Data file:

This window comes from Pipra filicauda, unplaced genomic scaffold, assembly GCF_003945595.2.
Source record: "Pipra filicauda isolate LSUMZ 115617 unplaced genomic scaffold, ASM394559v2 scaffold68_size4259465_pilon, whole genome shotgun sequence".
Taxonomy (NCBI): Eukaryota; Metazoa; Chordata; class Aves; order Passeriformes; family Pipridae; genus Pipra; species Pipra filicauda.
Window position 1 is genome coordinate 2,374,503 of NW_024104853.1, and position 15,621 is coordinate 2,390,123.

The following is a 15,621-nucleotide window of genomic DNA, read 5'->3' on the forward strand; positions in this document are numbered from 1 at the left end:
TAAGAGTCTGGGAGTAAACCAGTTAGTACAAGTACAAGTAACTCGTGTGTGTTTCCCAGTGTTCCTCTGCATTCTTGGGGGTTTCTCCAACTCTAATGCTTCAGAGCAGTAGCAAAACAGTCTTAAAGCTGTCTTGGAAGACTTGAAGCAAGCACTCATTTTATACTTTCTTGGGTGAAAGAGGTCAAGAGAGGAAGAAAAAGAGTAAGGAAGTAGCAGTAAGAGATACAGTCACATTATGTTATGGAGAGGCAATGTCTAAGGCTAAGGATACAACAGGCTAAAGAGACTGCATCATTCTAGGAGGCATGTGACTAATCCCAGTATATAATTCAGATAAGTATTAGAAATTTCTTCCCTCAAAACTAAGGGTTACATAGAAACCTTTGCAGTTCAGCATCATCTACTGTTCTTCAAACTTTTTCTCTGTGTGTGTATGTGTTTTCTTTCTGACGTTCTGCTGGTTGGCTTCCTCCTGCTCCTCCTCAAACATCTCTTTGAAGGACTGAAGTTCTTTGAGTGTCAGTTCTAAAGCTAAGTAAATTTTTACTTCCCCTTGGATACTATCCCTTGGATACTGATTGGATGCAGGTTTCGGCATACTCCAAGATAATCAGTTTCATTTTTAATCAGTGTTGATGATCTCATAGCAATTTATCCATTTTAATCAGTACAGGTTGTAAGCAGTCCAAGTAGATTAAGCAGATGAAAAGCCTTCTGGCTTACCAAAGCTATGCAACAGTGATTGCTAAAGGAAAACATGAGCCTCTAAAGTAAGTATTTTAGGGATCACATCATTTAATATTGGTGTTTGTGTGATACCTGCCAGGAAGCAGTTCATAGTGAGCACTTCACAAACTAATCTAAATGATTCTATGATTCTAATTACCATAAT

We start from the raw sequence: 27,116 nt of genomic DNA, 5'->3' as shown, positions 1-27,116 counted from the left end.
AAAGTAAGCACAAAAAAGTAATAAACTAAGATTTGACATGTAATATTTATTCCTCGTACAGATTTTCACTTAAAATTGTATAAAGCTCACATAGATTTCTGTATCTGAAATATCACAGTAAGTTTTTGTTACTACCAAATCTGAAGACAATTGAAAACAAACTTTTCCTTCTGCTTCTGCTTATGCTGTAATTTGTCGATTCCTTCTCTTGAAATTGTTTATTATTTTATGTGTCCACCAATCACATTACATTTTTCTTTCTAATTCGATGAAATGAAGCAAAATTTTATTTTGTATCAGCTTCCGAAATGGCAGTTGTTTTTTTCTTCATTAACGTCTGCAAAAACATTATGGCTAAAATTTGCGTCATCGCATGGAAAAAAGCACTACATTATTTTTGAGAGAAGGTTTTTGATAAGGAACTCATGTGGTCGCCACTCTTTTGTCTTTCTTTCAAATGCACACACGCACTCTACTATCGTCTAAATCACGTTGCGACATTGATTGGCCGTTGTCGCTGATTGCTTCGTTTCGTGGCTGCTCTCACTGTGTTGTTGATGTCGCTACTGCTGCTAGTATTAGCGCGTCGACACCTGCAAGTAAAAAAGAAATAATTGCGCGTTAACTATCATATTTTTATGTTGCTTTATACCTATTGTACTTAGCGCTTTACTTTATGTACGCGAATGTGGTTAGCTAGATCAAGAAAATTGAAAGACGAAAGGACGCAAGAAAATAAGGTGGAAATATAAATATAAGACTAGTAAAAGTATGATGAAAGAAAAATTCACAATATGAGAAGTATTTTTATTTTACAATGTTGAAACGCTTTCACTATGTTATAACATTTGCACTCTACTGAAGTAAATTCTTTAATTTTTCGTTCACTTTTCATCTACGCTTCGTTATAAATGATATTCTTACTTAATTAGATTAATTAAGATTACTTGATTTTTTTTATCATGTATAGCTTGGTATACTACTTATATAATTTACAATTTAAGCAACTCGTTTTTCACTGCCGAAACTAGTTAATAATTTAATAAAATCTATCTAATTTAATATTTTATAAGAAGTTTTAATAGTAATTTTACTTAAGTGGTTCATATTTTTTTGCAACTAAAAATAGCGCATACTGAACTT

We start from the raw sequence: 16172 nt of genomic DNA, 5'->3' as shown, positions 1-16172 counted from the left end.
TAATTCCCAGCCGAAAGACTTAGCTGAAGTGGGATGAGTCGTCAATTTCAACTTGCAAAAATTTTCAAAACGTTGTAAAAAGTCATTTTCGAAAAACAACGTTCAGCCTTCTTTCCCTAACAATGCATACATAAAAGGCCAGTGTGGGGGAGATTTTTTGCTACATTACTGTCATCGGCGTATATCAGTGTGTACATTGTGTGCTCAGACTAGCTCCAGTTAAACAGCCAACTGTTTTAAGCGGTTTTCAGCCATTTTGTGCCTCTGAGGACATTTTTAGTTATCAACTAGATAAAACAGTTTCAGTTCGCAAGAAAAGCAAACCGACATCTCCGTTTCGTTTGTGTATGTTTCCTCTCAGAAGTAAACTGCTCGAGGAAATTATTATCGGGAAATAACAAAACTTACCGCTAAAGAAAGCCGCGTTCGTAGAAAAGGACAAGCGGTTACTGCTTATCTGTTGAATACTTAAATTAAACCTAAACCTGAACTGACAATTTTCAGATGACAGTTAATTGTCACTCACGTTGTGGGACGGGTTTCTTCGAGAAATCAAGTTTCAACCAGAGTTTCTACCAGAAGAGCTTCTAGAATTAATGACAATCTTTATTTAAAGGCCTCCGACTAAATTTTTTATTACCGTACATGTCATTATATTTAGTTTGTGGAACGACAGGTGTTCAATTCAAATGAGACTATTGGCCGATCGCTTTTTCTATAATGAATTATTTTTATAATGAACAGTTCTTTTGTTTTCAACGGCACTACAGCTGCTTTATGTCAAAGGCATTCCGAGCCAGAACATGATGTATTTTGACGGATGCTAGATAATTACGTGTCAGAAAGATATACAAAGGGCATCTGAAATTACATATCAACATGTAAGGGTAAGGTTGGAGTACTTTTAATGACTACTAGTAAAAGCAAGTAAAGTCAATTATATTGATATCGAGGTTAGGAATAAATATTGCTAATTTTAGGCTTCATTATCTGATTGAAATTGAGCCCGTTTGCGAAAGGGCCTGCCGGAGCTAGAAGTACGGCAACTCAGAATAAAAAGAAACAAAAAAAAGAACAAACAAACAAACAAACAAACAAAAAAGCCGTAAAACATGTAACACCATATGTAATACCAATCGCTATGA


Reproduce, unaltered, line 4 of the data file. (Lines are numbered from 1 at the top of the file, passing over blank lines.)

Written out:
Window position 1 is genome coordinate 2,374,503 of NW_024104853.1, and position 15,621 is coordinate 2,390,123.